Getting the fifth-gen Vette off the ground took years. Ultimately, Perkins persevered, with the updated model greeting enthusiastic buyers in 1997. The car’s saviour wasn’t around to see its launch, however, as Perkins retired from GM in 1996 — only to see himself jump, almost immediately, into the dealer fray as CEO of Hendrick Automotive Group, a position he held until 2005. Following a stint as Hendrick’s chief operating officer, Perkins set to work on building specialty products for the dealer group’s customers: hopped-up Camaros.

In his final year on earth, Perkins probably watched with amusement and satisfaction as product buzz built around the upcoming, mid-engined C8 Corvette. Chevy’s expected to launch the car as a 2020 model, and it owes Perkins a great deal of thanks for an even brighter halo.

[Images: General Motors, National Corvette Museum]

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  • Akear Akear on Dec 31, 2018

    Is the future of the Corvette secure with Mary Barra in charge. I now here rumors that the Camaro's future is not secure. A few weeks ago the Camaro's chief engineering Al Oppenheiser was reassigned to work on the company's EV division. Barra is certainly no friend of the auto enthusiast.

  • WildcatMatt WildcatMatt on Dec 31, 2018

    I'm really curious at this point how much the direction of the GM board and CEO resembles that of Studebaker from about 1956 forward. They brought in Curtiss-Wright to manage the enterprise after the Packard merger. On the one hand, the unusual agreement allowed CW to leverage unused capacity at Packard-Studebaker assets which gave them short-term cash to survive. But having management that was outside the auto business, the eventual "solution" to Studebaker's problems was to take up stake in non-automotive industries and then exit the auto business once diversification reached critical mass. From a purely financial perspective, this represents a masterful work of protecting investor cash over the long term. From a core business and employee perspective, they cured the cancer by killing the patient. With the shedding of markets, products, and facilities, the vibe I'm getting from GM these days is that they're focused on the finances at the expense of the business itself, just like Studebaker was. I know it's not quite apples to apples as GM isn't drowning in red ink at the moment, but it's an angle to contemplate. I wonder, if GM still owned Frigidaire, would there be a serious contemplation of selling the divisions to Fiat and going forward making only refrigerators and air conditioners??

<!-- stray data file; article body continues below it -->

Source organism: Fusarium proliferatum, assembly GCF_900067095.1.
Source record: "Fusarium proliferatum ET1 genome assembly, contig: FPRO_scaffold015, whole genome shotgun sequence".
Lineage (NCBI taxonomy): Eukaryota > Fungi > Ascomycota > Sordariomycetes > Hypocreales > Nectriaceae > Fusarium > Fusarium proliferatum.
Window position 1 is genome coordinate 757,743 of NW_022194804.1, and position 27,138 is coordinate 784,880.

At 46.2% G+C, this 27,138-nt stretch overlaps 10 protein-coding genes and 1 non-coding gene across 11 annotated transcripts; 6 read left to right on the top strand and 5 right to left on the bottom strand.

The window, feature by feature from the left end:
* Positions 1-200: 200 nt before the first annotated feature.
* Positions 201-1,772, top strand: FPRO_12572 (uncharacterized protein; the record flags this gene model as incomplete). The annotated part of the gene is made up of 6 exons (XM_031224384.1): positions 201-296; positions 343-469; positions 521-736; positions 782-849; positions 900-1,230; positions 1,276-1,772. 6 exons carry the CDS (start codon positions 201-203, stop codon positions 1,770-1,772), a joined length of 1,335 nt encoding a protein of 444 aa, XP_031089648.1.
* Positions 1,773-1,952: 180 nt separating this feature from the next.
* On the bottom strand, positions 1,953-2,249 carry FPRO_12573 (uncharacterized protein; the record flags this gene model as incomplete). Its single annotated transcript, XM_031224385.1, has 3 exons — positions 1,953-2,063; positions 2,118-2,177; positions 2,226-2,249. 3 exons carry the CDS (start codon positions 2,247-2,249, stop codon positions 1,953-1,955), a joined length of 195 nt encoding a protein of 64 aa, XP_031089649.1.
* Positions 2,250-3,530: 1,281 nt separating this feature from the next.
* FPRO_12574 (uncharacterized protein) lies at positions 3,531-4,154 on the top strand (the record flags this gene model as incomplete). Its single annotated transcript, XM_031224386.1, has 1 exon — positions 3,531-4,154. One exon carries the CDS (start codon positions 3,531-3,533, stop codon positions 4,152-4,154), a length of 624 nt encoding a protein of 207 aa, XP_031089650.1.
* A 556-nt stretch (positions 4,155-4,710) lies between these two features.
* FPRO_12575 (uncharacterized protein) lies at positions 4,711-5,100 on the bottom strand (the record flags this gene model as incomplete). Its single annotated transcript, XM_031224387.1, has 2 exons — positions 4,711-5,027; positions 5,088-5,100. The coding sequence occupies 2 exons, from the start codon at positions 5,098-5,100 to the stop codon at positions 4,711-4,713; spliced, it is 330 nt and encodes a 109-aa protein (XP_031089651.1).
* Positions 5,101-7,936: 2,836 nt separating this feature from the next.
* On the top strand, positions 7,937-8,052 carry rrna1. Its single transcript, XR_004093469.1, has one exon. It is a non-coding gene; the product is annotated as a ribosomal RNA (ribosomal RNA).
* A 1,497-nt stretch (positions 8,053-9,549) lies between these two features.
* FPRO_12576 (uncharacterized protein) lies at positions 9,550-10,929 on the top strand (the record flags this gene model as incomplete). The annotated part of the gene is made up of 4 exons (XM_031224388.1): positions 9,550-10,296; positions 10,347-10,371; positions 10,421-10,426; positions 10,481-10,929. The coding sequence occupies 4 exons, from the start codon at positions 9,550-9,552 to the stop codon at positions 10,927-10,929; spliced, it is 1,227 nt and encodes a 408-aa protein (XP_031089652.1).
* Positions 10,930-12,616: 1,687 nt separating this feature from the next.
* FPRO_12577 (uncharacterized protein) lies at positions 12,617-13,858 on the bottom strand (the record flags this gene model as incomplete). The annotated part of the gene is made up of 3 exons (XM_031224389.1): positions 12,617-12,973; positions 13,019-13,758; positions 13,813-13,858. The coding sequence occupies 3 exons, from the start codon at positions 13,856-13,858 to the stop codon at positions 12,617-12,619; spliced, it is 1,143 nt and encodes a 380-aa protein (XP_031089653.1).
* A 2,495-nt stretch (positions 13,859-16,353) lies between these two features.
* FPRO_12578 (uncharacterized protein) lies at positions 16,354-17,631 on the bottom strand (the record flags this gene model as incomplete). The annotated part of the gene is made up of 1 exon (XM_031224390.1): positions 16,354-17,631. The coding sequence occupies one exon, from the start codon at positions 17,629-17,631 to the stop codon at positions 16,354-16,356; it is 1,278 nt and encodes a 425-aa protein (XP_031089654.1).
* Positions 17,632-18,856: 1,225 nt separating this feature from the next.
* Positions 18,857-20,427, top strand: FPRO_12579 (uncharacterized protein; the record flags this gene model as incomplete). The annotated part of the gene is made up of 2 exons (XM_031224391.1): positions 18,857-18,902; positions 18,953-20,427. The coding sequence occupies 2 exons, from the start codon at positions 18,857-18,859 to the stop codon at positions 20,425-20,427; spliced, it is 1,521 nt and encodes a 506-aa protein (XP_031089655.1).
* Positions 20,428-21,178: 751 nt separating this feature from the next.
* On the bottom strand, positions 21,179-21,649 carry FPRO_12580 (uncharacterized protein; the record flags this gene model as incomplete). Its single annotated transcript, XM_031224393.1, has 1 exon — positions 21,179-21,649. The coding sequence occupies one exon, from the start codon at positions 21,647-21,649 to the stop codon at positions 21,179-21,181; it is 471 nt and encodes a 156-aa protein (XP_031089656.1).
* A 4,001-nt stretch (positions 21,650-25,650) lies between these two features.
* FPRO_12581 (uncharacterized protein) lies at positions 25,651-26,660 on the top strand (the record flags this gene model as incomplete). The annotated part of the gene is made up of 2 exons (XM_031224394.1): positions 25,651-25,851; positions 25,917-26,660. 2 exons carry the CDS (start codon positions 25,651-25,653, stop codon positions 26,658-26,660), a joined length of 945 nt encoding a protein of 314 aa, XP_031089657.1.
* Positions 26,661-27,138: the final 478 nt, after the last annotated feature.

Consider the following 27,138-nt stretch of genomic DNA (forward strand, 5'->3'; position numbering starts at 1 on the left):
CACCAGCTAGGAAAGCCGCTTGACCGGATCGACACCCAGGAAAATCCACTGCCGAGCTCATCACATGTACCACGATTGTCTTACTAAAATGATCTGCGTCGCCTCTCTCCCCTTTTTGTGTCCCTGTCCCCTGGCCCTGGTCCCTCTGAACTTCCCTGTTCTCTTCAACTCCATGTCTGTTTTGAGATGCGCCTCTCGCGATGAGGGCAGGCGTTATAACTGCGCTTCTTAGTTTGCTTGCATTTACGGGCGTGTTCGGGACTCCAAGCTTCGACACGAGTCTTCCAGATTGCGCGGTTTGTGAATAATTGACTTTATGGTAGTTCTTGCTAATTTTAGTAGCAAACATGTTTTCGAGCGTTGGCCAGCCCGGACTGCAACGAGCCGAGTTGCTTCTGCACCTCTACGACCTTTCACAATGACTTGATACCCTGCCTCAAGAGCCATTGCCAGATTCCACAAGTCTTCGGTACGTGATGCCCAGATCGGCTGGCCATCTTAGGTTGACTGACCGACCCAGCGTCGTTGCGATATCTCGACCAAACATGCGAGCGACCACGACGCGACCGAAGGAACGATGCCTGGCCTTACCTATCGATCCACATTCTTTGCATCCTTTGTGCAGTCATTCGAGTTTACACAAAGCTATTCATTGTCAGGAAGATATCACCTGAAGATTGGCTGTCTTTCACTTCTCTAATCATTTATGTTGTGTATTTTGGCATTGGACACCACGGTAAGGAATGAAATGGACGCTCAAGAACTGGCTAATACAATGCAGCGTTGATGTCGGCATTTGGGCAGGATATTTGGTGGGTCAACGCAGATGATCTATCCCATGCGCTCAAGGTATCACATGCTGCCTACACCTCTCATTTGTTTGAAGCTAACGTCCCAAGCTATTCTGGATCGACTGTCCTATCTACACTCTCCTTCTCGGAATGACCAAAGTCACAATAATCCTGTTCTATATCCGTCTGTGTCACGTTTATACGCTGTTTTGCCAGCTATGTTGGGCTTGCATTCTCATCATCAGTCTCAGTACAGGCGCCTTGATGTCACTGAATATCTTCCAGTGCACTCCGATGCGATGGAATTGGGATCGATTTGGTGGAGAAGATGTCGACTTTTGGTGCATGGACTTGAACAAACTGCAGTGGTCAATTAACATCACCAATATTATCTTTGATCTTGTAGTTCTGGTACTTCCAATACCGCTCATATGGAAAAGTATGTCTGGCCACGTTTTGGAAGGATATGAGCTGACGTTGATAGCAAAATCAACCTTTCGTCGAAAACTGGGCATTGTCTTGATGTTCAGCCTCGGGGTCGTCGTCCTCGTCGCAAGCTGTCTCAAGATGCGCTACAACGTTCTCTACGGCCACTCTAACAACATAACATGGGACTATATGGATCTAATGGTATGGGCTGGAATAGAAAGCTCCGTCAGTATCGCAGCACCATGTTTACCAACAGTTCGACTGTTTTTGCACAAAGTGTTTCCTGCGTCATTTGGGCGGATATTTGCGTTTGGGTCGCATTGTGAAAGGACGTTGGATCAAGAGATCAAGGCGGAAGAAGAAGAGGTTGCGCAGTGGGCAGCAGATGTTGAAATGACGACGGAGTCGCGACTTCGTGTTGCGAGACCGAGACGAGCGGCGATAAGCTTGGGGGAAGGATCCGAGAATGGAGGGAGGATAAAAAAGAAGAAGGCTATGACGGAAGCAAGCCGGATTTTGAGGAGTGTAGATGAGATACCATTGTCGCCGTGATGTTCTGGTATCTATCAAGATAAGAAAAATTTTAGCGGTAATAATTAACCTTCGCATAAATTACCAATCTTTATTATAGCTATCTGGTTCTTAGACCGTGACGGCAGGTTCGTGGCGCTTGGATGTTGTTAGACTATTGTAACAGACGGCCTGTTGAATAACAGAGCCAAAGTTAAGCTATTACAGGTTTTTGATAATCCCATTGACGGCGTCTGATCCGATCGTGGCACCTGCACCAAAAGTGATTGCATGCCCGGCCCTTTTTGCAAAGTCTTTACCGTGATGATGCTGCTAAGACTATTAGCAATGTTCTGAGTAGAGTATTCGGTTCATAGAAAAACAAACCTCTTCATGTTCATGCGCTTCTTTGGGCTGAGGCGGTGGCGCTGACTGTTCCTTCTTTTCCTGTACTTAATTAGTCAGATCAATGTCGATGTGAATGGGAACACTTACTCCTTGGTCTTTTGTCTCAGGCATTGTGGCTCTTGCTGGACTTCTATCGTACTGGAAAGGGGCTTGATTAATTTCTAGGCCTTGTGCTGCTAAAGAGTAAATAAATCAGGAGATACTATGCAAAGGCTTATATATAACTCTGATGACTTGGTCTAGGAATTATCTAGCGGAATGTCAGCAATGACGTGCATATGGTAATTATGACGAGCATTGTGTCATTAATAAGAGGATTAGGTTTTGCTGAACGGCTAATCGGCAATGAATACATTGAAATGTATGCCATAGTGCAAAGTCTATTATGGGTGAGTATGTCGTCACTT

• MaintenanceCosts Despite my hostile comments above I really can't wait to see a video of one of these at the strip. A production car running mid-eights is just bats. I just hope that at least one owner lets it happen, rather than offloading the car from the trailer straight into a helium-filled bag that goes into a dark secured warehouse until Barrett-Jackson 2056.
  • Schurkey Decades later, I'm still peeved that Honda failed to recall and repair the seat belts in my '80 Civic. Well-known issue with the retractors failing to retract.Honda cut a deal with the NHTSA at that time, to put a "lifetime warranty" on FUTURE seat belts, in return for not having to deal with the existing problems.Dirtbags all around. Customers screwed, corporation and Government moves on.
  • Bullnuke An acquaintance of mine 50+ years ago who was attending MIT (until General Hershey's folks sent him his "Greetings" letter) converted an Austin Mini from its staid 4 cylinder to an electric motored fuel cell vehicle. It was done as a project during his progression toward a Master Degree in Electrical Engineering. He told me it worked pretty well but wasn't something to use as a daily driver given the technology and availability of suitable components of the time. Fueling LH2 and LOX was somewhat problematic. Upon completion he removed his fuel cell and equipment and, for another project, reinstalled the 4 banger but reassembled it without mechanical fasteners using an experimental epoxy adhesive instead which, he said, worked much better and was a daily driver...for awhile. He went on to be an enlisted Reactor Operator on a submarine for a few years.
  • Ajla $100k is walking around money but this is almost certainly the last Dodge V8 vehicle and it's likely to be the most powerful factory-installed and warrantied pushrod engine ever. So there is some historical applicability to things even if you have an otherwise low opinion of the Challenger.And, like I said up thread, if you still hate it will be gone soon anyway.
  • Carlson Fan GM completely blew the marketing of the Volt. The commercials were terrible. You'd swear they told the advertising company to come up with an ad that would make sure no one went out and shopped a Volt after seeing it!...........LOL My buddy asked why I bought a car that only goes 40 miles on a charge? That pretty much sums up how confusing and uninformative the advertising was.